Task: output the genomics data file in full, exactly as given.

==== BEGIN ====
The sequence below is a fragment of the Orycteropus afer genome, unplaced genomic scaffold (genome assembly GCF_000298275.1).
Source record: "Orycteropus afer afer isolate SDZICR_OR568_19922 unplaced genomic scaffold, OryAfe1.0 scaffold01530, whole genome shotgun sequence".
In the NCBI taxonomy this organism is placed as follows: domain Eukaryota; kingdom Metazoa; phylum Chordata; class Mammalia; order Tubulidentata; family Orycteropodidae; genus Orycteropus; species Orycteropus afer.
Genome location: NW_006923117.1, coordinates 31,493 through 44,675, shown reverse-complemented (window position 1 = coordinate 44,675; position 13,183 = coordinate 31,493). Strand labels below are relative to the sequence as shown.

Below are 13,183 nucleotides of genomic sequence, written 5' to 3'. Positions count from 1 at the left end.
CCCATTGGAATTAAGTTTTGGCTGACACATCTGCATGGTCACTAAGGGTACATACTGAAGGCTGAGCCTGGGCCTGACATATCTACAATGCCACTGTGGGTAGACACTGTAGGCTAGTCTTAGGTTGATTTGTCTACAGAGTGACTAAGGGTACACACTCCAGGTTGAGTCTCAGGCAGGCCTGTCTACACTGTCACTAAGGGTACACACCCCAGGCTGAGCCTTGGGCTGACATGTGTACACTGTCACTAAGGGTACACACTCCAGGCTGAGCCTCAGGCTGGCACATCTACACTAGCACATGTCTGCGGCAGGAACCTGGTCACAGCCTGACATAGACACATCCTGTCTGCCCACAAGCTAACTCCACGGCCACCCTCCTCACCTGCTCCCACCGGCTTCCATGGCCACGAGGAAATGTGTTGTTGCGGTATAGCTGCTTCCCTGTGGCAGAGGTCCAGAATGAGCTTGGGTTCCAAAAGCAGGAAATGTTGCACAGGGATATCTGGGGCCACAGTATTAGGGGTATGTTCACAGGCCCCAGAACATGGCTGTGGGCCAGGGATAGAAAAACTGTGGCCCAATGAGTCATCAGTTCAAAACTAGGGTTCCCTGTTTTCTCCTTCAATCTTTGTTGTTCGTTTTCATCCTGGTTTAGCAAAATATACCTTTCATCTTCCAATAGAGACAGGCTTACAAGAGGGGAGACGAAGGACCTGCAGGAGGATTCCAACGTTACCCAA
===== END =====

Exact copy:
The sequence below is a fragment of the Orycteropus afer genome, unplaced genomic scaffold (genome assembly GCF_000298275.1).
Source record: "Orycteropus afer afer isolate SDZICR_OR568_19922 unplaced genomic scaffold, OryAfe1.0 scaffold01530, whole genome shotgun sequence".
In the NCBI taxonomy this organism is placed as follows: domain Eukaryota; kingdom Metazoa; phylum Chordata; class Mammalia; order Tubulidentata; family Orycteropodidae; genus Orycteropus; species Orycteropus afer.
Genome location: NW_006923117.1, coordinates 31,493 through 44,675, shown reverse-complemented (window position 1 = coordinate 44,675; position 13,183 = coordinate 31,493). Strand labels below are relative to the sequence as shown.

Below are 13,183 nucleotides of genomic sequence, written 5' to 3'. Positions count from 1 at the left end.
CCCATTGGAATTAAGTTTTGGCTGACACATCTGCATGGTCACTAAGGGTACATACTGAAGGCTGAGCCTGGGCCTGACATATCTACAATGCCACTGTGGGTAGACACTGTAGGCTAGTCTTAGGTTGATTTGTCTACAGAGTGACTAAGGGTACACACTCCAGGTTGAGTCTCAGGCAGGCCTGTCTACACTGTCACTAAGGGTACACACCCCAGGCTGAGCCTTGGGCTGACATGTGTACACTGTCACTAAGGGTACACACTCCAGGCTGAGCCTCAGGCTGGCACATCTACACTAGCACATGTCTGCGGCAGGAACCTGGTCACAGCCTGACATAGACACATCCTGTCTGCCCACAAGCTAACTCCACGGCCACCCTCCTCACCTGCTCCCACCGGCTTCCATGGCCACGAGGAAATGTGTTGTTGCGGTATAGCTGCTTCCCTGTGGCAGAGGTCCAGAATGAGCTTGGGTTCCAAAAGCAGGAAATGTTGCACAGGGATATCTGGGGCCACAGTATTAGGGGTATGTTCACAGGCCCCAGAACATGGCTGTGGGCCAGGGATAGAAAAACTGTGGCCCAATGAGTCATCAGTTCAAAACTAGGGTTCCCTGTTTTCTCCTTCAATCTTTGTTGTTCGTTTTCATCCTGGTTTAGCAAAATATACCTTTCATCTTCCAATAGAGACAGGCTTACAAGAGGGGAGACGAAGGACCTGCAGGAGGATTCCAACGTTACCCAA